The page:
Beds, Herts & Bucks

Aylesbury Grand Union Canal lock collapse repairs due to finish in November

Buckland Lock
Image caption One wall of Buckland Lock was leaning over and left a crater on the towpath

Repairs to a lock which are three months behind and £500,000 over budget are due to be completed by the end of November, the Canal Trust said.

The wall of the 170-year-old Buckland lock on the Grand Union Canal in Buckinghamshire gave way in March. The cause is not fully known.

The £800,000 repairs will be funded by the charity's contingency fund.

Work was expected to be finished by the end of August but investigations and access problems led to delays.

The collapse involved one side of the lock, about 4m (13 ft) high and 30m (98 ft) long, leaning over and almost touching the other side.

It opened up a large crater along the towpath and has meant the lock has remained closed since.

Meanwhile, narrow boats in the Aylesbury basin have been unable to connect to the main waterway.

Access problems

Image caption About 20 boats were lifted out of the canal and moved to Milton Keynes after being stranded in Aylesbury

Project engineer Peter Walker said: "We had to understand the cause of the problem and also get our contractors into the site through another live construction site - Arla's dairy project.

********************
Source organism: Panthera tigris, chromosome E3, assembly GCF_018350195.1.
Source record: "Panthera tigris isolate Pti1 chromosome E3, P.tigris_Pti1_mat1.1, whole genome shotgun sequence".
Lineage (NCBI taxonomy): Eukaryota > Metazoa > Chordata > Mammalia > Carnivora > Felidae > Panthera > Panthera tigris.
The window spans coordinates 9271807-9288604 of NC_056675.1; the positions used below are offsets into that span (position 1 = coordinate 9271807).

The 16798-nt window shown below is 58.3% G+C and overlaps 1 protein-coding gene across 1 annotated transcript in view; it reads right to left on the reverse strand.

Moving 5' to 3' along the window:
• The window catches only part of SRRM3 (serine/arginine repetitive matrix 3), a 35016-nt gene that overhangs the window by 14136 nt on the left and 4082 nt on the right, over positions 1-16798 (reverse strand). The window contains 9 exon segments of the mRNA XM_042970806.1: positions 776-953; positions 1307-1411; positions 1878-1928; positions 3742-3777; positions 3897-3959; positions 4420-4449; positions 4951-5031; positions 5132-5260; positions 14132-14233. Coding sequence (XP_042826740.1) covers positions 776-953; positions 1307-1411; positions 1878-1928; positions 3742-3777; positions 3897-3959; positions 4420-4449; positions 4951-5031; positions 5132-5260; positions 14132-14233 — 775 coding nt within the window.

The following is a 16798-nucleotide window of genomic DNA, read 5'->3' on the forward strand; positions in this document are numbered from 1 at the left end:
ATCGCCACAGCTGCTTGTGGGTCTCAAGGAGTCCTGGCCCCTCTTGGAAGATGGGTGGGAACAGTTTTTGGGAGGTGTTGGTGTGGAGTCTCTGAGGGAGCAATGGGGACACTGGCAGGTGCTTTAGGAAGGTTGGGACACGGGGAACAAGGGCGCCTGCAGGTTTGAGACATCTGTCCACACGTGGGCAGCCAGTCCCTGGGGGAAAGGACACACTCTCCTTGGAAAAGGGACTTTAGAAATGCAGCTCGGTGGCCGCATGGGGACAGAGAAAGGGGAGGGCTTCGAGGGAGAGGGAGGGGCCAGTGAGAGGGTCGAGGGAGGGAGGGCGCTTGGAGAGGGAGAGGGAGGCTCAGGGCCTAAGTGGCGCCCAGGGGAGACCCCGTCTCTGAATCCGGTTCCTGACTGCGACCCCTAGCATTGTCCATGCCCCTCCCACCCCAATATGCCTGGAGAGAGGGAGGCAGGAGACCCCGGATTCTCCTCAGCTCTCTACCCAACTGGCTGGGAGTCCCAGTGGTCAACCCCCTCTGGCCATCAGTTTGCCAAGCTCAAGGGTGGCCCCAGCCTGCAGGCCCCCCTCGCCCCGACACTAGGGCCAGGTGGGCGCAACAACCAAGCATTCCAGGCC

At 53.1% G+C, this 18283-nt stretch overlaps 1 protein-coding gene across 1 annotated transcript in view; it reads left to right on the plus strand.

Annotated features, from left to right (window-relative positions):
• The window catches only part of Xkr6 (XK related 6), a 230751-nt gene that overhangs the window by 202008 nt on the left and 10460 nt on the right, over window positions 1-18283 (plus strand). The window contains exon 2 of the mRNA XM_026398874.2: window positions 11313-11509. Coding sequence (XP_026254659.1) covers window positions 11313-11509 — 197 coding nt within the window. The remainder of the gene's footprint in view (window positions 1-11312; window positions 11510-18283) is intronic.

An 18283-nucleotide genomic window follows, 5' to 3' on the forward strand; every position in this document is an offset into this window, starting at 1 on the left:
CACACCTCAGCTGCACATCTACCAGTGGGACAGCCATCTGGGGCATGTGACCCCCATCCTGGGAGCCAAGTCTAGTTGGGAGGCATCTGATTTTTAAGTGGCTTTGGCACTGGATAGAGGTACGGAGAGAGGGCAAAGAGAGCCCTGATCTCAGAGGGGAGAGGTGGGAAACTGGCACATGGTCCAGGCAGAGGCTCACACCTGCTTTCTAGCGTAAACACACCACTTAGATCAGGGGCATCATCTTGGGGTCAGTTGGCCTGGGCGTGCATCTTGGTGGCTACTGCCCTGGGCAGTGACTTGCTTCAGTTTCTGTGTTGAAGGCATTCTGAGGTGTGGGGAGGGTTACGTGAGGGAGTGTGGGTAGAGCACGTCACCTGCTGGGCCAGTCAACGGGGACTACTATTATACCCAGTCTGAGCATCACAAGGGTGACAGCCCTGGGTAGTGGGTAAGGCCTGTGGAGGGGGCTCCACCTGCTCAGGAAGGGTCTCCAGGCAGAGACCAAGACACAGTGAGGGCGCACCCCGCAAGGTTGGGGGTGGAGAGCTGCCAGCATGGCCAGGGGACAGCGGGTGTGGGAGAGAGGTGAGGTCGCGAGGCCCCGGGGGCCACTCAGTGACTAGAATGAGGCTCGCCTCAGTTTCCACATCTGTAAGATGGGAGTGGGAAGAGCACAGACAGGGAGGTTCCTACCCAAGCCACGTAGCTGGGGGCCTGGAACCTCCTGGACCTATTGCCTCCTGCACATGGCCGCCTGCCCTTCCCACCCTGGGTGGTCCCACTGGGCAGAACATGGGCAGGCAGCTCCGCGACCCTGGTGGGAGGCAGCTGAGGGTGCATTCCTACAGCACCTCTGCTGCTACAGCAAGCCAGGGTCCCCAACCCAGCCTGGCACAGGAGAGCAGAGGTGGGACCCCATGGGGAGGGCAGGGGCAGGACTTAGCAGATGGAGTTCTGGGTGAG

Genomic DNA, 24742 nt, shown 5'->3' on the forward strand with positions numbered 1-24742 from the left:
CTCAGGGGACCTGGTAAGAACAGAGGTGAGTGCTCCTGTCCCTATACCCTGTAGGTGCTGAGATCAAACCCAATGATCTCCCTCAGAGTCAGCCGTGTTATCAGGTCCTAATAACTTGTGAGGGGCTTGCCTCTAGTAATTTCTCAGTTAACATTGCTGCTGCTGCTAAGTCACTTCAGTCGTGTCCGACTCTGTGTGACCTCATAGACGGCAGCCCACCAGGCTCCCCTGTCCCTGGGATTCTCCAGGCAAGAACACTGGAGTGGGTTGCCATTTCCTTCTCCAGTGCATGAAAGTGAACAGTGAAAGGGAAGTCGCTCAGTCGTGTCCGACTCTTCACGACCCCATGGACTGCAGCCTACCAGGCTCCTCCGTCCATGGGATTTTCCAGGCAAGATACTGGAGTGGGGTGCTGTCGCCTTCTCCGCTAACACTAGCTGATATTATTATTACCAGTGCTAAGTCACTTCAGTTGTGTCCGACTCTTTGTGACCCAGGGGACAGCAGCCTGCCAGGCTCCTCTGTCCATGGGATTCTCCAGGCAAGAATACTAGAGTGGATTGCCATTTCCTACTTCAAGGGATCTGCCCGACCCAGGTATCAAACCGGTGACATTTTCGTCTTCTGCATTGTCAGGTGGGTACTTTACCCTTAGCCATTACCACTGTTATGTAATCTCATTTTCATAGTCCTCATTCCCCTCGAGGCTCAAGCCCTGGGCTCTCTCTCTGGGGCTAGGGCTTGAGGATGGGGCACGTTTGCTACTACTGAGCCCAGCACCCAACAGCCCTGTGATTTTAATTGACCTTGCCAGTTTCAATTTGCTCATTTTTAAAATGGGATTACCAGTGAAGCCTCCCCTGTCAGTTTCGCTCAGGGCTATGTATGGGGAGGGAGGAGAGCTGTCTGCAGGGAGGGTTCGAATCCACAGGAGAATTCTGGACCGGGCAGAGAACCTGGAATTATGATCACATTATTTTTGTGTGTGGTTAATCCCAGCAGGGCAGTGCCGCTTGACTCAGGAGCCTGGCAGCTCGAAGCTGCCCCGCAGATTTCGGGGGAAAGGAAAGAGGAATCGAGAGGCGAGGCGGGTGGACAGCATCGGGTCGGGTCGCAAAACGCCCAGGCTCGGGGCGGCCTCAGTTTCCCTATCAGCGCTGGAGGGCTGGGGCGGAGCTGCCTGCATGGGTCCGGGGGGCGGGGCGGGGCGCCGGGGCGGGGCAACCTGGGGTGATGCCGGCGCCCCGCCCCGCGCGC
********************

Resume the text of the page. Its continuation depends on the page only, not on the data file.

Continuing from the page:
"About £200,000 of the cost was spent just getting access to the site as we had to build a new road through Arla's construction site."

He said they were now "much closer" to understanding the cause.

"A lot of it is related to some quite unique clay that underlies the lock that is very susceptible to moisture," he said.

"Last year it was particularly wet and we think that the rain has got into the clay and caused it to swell. We think that has pushed the lock wall over slightly.

"We have had a look at the work Arla are doing and we don't think that was a contributory factor."

The lock is part of the Aylesbury Arm, which opened in 1839 and has 16 locks over a stretch of just over six miles.

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